The oddest part of this is just how atmospheric this all becomes. While austerity is usually a consequence of limited instrumentation and arrangement, Hilly Eye manages to feel rather chilly without ever sacrificing movement within its confines. Listening to this album reminds me of taking a walk on a cold winter’s morning, when the sky is grey overhead and there is just enough light to let you see your own breath in front of you. You want to get home as quick as you can, but you also kind of take in the beauty of the reality you’ve walked into. Much of what I link to this comes from Klein’s guitar work, which is still in the lo-fi vein, but has a wonderfully expressive tone to it, making it very clear when she is hitting certain notes and adding a great deal of separation between notes in a chord, allowing the audience to hear this very dreamy sound that comes from the lightly fuzzed sound ringing in the brighter register. It reminds me a great deal of certain tracks by Sonic Youth, how there’s this wonderfully blanketed sound that’s created by individual elements of the instrument coming together. As I’ve said before, Klein really isn’t playing anything wildly complex, yet it’s so compelling in sound, walking in and out of distortion and style at a moment’s notice to hang mood shifts over the audience like the sword of Damocles. The album marches in and out of tenseness, lightened immensely by just how utterly beautiful and distant Klein sounds when singing. Many moments when her vocals enter sound as if she is simply simging to herself, finding these very pure, breathy notes to work out, only for her to add a degree of fierceness to it as the verse continues on. Human voice is a powerful linking element, as since birth we’re trained to recognize the way emotion is portrayed in the way people talk, so hearing this on Reasons to Live is a remarkably bendable moment, as the rather overall hushed sound of the guitar must contend with Klein’s vocals becoming more or less excited, driving the impalpable grey in different directions. It all comes off as kind of shoegezey at times without ever really hitting it, as the guitar is restrained yet distinct enough to create patterns of sound that take of the mix and conjure simple emotions that Klein then directs as she pleases.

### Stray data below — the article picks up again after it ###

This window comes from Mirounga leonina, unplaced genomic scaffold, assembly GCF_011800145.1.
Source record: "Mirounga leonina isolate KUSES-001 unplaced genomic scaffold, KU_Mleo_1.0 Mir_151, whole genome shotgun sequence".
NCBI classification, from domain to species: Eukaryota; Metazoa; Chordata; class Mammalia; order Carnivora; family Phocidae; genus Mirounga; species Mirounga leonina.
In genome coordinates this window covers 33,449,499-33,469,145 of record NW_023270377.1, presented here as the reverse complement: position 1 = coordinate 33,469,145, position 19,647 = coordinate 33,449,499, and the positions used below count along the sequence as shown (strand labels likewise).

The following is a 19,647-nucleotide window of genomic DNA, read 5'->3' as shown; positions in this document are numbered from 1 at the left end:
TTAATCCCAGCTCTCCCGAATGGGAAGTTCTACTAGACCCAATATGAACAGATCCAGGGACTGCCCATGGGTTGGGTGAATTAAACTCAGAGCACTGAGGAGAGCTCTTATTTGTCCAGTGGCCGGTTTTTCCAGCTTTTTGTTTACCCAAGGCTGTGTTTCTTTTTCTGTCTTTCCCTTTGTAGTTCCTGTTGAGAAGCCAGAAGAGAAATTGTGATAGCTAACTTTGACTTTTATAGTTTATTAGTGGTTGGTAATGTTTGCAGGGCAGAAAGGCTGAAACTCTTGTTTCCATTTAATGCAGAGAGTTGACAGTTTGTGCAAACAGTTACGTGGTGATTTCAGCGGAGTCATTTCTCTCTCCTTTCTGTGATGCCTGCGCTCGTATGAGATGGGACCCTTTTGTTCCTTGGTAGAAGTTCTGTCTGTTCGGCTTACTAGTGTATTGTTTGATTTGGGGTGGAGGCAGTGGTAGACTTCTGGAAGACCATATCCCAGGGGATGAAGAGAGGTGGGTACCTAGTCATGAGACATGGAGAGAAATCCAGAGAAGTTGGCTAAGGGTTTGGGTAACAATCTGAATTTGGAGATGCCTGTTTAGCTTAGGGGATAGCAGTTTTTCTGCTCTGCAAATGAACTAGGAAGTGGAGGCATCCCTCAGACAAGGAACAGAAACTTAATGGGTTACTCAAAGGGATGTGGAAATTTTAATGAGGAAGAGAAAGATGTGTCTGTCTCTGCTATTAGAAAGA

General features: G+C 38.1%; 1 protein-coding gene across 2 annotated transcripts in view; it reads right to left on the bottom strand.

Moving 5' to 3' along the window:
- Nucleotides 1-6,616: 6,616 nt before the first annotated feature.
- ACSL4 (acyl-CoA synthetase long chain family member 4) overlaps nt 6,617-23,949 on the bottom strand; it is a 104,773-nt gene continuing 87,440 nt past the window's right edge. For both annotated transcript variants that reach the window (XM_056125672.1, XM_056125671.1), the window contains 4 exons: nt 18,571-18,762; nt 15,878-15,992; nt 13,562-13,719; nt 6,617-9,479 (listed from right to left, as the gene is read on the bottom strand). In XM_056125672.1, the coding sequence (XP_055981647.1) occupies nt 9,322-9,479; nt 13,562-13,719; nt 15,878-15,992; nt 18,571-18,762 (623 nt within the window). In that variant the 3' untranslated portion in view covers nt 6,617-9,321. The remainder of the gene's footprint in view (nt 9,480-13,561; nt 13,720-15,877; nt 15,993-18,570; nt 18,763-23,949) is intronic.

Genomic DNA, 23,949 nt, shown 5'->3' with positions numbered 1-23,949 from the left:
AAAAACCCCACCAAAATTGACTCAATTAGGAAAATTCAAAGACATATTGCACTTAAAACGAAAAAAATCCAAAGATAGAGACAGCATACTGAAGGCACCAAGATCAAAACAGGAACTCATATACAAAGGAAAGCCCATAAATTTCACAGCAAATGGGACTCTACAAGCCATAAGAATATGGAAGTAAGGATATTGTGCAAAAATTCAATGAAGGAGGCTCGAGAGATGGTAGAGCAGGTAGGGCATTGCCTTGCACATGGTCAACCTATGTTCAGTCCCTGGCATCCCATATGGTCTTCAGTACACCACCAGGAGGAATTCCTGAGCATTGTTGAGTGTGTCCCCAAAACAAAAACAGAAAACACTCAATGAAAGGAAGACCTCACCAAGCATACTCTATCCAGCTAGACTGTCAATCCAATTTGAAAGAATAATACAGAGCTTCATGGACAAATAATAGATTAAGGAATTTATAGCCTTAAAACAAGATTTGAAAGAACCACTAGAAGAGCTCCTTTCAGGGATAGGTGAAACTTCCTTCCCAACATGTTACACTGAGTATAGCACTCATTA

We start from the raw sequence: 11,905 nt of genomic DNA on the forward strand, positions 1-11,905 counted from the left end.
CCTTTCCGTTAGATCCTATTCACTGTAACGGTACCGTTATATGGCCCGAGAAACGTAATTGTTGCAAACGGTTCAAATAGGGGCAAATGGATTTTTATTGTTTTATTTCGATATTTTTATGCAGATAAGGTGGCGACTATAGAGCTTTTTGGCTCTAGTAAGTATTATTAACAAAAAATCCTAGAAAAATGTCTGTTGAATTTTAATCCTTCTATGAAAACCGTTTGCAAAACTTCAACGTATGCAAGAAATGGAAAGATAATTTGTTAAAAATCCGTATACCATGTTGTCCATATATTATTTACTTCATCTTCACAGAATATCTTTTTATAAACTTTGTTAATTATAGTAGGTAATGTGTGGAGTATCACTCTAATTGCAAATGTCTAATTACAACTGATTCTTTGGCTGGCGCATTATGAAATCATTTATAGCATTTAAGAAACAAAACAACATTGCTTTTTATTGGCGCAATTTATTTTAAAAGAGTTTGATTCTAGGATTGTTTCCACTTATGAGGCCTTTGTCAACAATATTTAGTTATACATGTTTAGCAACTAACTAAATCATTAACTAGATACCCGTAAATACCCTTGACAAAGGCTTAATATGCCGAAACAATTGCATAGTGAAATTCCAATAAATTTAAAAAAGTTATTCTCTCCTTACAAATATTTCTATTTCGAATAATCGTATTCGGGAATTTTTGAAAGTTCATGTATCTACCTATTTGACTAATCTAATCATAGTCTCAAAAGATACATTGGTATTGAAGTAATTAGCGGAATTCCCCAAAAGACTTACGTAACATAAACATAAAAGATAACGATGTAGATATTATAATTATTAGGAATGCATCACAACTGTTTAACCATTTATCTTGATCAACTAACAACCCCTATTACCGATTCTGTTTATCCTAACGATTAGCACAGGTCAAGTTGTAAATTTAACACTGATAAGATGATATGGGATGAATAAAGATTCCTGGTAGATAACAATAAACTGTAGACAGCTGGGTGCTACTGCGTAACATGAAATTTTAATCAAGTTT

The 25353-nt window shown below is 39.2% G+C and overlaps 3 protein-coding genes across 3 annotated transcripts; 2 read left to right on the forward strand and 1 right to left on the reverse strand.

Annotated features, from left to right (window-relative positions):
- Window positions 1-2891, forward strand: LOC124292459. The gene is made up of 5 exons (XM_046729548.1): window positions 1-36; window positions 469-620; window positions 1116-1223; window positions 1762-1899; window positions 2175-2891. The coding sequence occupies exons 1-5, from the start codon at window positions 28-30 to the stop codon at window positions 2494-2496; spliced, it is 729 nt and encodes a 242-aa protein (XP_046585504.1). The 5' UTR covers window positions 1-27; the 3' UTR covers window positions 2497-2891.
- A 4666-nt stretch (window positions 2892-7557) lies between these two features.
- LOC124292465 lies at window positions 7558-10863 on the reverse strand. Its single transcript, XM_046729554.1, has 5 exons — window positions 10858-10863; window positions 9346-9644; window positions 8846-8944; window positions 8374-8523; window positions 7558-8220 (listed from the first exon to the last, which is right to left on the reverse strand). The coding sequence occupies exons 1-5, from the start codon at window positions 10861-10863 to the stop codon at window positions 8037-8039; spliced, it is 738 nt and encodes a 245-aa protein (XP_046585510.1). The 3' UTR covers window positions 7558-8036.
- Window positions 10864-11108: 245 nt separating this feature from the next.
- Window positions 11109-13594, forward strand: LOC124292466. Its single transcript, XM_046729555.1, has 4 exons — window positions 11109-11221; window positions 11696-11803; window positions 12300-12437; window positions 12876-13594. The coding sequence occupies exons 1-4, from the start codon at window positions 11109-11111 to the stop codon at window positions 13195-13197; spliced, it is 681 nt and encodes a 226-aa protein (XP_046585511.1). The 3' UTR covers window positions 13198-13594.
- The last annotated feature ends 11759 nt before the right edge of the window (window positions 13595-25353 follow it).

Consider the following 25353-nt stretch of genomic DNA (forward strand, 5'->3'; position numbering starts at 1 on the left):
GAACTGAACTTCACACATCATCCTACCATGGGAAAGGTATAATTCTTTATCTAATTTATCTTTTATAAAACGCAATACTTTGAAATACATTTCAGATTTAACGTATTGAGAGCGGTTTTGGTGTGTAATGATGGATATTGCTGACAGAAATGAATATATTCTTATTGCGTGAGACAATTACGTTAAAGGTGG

I have a feeling this is all going to sound like gobildigook to be honest, but Hilly Eye’s Reasons to Live was a jarring experience to me. It feels like a rather intelligent attempt to separate moments that are musical and moments that are not and bring them back together to create sounds that play on atmosphere and energy rather than formula. Many tracks on Reasons to Live sound wonderfully beautiful and calm, while others are furious and knife edged stomp alongs, nothing ever feeling like it’s coming totally together, but feeling so appropriate when in proximity.
Is It Guitar Pornography?: Not really. Love the tones, just not much else about it.
Favorite Track: Amnesia